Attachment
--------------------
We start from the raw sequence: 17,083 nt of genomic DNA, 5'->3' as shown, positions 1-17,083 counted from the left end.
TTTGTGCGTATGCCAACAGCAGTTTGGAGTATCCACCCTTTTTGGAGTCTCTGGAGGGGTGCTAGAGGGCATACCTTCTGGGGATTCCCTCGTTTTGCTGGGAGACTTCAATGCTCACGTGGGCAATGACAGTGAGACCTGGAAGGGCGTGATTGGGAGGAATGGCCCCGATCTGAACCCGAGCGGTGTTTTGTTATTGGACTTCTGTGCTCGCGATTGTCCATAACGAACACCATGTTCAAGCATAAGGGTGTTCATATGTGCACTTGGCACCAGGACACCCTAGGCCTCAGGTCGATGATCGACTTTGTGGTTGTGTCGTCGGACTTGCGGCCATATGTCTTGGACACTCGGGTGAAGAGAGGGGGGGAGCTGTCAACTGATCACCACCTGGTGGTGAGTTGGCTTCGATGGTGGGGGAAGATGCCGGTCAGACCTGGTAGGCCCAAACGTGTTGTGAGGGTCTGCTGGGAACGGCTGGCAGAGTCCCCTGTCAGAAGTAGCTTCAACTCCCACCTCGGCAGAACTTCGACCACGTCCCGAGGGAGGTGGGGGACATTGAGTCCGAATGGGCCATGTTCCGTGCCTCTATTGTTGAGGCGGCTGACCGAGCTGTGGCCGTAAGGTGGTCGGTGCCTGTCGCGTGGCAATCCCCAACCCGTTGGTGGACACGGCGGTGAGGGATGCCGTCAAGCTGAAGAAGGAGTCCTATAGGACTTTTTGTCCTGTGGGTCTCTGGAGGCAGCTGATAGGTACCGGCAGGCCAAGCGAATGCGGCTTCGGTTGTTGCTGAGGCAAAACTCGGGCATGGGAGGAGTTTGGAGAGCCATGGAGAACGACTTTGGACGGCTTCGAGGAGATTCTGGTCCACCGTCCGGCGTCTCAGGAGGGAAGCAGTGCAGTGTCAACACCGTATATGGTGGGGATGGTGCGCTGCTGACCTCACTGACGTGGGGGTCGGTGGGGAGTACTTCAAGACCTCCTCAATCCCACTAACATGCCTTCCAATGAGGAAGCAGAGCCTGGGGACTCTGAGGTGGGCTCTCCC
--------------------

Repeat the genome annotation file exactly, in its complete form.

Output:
We start from the raw sequence: 17,083 nt of genomic DNA, 5'->3' as shown, positions 1-17,083 counted from the left end.
TTTGTGCGTATGCCAACAGCAGTTTGGAGTATCCACCCTTTTTGGAGTCTCTGGAGGGGTGCTAGAGGGCATACCTTCTGGGGATTCCCTCGTTTTGCTGGGAGACTTCAATGCTCACGTGGGCAATGACAGTGAGACCTGGAAGGGCGTGATTGGGAGGAATGGCCCCGATCTGAACCCGAGCGGTGTTTTGTTATTGGACTTCTGTGCTCGCGATTGTCCATAACGAACACCATGTTCAAGCATAAGGGTGTTCATATGTGCACTTGGCACCAGGACACCCTAGGCCTCAGGTCGATGATCGACTTTGTGGTTGTGTCGTCGGACTTGCGGCCATATGTCTTGGACACTCGGGTGAAGAGAGGGGGGGAGCTGTCAACTGATCACCACCTGGTGGTGAGTTGGCTTCGATGGTGGGGGAAGATGCCGGTCAGACCTGGTAGGCCCAAACGTGTTGTGAGGGTCTGCTGGGAACGGCTGGCAGAGTCCCCTGTCAGAAGTAGCTTCAACTCCCACCTCGGCAGAACTTCGACCACGTCCCGAGGGAGGTGGGGGACATTGAGTCCGAATGGGCCATGTTCCGTGCCTCTATTGTTGAGGCGGCTGACCGAGCTGTGGCCGTAAGGTGGTCGGTGCCTGTCGCGTGGCAATCCCCAACCCGTTGGTGGACACGGCGGTGAGGGATGCCGTCAAGCTGAAGAAGGAGTCCTATAGGACTTTTTGTCCTGTGGGTCTCTGGAGGCAGCTGATAGGTACCGGCAGGCCAAGCGAATGCGGCTTCGGTTGTTGCTGAGGCAAAACTCGGGCATGGGAGGAGTTTGGAGAGCCATGGAGAACGACTTTGGACGGCTTCGAGGAGATTCTGGTCCACCGTCCGGCGTCTCAGGAGGGAAGCAGTGCAGTGTCAACACCGTATATGGTGGGGATGGTGCGCTGCTGACCTCACTGACGTGGGGGTCGGTGGGGAGTACTTCAAGACCTCCTCAATCCCACTAACATGCCTTCCAATGAGGAAGCAGAGCCTGGGGACTCTGAGGTGGGCTCTCCC